The WLUML E-Gazette is a monthly publication sent out to subscribers which aims to shed light upon the activities of the network as well as important news about women in the Muslim world. The contents of the newsletter include the achievements of several networkers and ICO members, several events and conferences of relevance to the WLUML network, and valuable news pieces. We hope you enjoy this edition of the Gazette!
Food security and hunger eradication are among the top priorities on the international agenda today in view of the impact on agricultural productivity of global economic crises, food price spikes, and climate change. The extent to which gender inequalities in general, and the gender gaps in agriculture in particular, thwart attainment of these twin priority goals is a key concern given the vital role of women smallholders in household and community food and nutrition security.
Tying the knot: an expression that for most of us evokes happy memories of one of the best days of our lives. However, the fun of planning the wedding and the heady excitement of the first weeks of marriage will not be the experience of 13.5 million girls this year. Instead, fearing threats, and encouraged or coerced into marriage as a means of protection, nearly one-in-three girls in developing countries will marry before the age of 18.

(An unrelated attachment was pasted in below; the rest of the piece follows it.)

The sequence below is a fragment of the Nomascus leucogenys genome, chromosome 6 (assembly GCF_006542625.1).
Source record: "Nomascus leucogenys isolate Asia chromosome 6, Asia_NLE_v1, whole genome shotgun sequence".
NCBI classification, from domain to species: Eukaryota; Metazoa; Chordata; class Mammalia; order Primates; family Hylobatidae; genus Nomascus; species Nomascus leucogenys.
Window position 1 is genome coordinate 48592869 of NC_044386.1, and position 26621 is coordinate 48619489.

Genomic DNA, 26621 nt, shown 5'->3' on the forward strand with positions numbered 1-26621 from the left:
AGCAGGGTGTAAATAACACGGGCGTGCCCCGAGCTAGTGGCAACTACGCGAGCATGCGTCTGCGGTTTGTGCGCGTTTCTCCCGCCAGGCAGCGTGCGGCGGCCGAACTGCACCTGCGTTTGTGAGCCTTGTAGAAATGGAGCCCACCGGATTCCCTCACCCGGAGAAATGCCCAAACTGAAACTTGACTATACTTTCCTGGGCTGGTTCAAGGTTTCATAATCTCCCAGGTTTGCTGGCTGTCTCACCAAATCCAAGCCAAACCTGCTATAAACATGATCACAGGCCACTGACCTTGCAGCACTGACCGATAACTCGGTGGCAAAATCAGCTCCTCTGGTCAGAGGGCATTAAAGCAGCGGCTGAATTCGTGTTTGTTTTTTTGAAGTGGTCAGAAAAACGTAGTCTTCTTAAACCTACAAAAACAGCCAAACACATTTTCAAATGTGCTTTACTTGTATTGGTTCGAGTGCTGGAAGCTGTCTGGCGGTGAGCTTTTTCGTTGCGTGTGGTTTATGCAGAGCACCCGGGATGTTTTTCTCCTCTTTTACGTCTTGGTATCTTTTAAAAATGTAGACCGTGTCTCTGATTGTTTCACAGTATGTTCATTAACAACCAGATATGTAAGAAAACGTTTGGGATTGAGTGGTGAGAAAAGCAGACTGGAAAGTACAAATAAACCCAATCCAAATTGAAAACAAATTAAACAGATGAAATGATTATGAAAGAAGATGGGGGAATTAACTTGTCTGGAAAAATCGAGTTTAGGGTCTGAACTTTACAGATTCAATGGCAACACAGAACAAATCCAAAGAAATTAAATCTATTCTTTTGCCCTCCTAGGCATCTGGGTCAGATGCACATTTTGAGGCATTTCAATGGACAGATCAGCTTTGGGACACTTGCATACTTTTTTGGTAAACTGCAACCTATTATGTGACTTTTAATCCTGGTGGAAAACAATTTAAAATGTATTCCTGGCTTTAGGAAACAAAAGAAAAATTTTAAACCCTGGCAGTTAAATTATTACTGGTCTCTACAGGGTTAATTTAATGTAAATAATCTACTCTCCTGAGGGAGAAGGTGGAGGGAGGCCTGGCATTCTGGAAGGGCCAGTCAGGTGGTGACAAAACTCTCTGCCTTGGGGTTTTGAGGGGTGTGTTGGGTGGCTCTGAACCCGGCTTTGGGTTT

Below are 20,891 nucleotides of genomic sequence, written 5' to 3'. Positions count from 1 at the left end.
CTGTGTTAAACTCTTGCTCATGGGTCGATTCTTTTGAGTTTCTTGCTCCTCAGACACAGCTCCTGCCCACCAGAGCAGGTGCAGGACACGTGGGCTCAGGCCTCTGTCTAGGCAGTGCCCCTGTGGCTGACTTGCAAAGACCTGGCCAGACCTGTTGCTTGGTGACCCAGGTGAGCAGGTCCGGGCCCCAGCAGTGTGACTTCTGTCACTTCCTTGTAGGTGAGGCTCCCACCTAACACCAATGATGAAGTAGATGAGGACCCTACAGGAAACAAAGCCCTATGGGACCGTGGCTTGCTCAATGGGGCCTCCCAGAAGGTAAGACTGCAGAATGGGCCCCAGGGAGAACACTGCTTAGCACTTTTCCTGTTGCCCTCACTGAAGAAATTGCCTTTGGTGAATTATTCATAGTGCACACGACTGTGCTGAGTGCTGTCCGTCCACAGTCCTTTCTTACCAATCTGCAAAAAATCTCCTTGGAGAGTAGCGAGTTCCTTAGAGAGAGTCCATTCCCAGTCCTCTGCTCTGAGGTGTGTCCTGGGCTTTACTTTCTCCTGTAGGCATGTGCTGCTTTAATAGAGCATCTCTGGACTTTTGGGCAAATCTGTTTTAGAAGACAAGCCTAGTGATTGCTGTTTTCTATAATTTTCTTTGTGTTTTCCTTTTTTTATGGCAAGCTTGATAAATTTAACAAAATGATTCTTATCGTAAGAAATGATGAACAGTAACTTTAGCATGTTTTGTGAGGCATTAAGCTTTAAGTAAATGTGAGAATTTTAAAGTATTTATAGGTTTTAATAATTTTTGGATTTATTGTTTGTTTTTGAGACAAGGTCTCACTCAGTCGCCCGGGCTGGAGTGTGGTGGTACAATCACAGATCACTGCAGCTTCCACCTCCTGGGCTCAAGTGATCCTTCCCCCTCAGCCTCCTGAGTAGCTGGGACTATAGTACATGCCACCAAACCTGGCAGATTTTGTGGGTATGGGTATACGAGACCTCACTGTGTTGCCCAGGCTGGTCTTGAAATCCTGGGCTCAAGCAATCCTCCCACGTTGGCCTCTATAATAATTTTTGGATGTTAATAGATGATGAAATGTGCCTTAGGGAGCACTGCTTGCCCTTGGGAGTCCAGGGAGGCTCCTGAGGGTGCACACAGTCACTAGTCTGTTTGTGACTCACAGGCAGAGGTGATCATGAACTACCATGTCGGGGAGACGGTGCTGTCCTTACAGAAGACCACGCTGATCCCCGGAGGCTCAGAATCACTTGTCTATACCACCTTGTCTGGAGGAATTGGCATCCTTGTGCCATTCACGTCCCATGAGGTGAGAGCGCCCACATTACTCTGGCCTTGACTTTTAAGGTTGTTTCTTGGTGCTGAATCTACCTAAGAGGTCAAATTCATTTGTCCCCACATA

CAIRO — I LOOKED on, astonished, as a man a few yards away told protesters that he would slaughter me.
He spoke resolutely and enthusiastically, and seemed utterly willing to carry out his promise.
The man, a leader of the Muslim Brotherhood, stood among thousands of stick-waving supporters, their beards long and their faces angry, as they chanted “God is great” and “Down with infidels.” They watched him make the familiar and menacing gesture of tracing his finger across his throat as he said, “We will slaughter Ibrahim Essa.”
In some countries, power comes with age, but not in Afghanistan where wholesale denial of rights and opportunities are imposed against women throughout their life spectrum. With a society that supports gender-based oppression and an economy that is held hostage by armed conflict, corruption, weak human resources, and wayward politics, Afghanistan may be the worst place in the world for women to grow old.
(New York) – Human Rights Watch mourns the death of Sunila Abeysekera, a prominent and highly respected Sri Lankan activist who spent more than two decades documenting human rights violations in Sri Lanka. Abeysekera passed away in Colombo on September 9, 2013, following a long illness.
They continue to live with the realities of ongoing wars and revolutions, discrimination and abuse, but Arab women are finding ways to organise for a better future through sisterhood and trade union solidarity across borders.
Les tunisiennes ont impressionné le monde entier en se levant pour défendre leurs droits en tant que femmes et en tant qu'êtres humains. Epaules contre épaules elle se sont soulevées aux côtés des hommes afin de défendre leur nation pendant la révolution.